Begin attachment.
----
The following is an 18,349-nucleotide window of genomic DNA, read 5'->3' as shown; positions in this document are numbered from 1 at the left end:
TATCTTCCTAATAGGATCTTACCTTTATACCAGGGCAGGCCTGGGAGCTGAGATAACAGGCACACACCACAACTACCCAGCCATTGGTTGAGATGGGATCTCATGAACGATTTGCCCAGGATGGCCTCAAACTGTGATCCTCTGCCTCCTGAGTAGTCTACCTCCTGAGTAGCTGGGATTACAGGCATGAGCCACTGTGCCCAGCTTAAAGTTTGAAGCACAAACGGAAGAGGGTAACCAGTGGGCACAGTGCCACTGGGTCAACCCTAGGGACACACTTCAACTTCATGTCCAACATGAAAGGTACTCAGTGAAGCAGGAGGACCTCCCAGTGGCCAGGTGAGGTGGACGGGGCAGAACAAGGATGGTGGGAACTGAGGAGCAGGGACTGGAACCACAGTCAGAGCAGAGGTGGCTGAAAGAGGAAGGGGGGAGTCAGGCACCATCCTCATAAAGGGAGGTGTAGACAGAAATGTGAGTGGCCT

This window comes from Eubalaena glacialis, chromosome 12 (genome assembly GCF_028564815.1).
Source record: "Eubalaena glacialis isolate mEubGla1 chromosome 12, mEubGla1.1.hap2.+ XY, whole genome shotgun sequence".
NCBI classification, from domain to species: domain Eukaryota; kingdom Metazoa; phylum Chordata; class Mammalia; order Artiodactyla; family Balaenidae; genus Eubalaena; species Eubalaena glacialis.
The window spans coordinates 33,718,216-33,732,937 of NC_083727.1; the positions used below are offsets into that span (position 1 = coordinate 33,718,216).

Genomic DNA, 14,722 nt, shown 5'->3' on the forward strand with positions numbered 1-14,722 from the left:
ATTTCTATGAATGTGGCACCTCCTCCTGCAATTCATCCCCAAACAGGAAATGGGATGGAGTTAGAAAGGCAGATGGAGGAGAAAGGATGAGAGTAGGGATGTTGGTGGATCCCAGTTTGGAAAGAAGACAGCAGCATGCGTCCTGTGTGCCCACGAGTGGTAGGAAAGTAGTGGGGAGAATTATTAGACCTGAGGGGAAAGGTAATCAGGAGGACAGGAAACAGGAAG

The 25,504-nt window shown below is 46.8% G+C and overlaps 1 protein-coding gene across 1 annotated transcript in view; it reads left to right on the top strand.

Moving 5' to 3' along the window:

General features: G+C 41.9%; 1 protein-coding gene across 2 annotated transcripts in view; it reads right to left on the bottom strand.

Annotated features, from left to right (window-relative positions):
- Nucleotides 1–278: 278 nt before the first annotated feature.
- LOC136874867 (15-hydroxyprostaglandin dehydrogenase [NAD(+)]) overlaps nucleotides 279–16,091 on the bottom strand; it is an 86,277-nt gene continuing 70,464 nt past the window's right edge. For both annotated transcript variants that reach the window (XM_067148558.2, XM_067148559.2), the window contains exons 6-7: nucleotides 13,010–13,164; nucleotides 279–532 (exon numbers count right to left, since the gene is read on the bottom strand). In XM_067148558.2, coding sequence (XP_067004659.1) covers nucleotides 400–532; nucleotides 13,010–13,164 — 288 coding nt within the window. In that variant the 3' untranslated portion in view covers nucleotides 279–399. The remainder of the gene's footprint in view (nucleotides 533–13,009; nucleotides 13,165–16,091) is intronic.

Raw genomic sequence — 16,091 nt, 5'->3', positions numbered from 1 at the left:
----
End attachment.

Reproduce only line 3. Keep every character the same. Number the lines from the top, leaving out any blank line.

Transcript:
This window comes from Eubalaena glacialis, chromosome 12 (genome assembly GCF_028564815.1).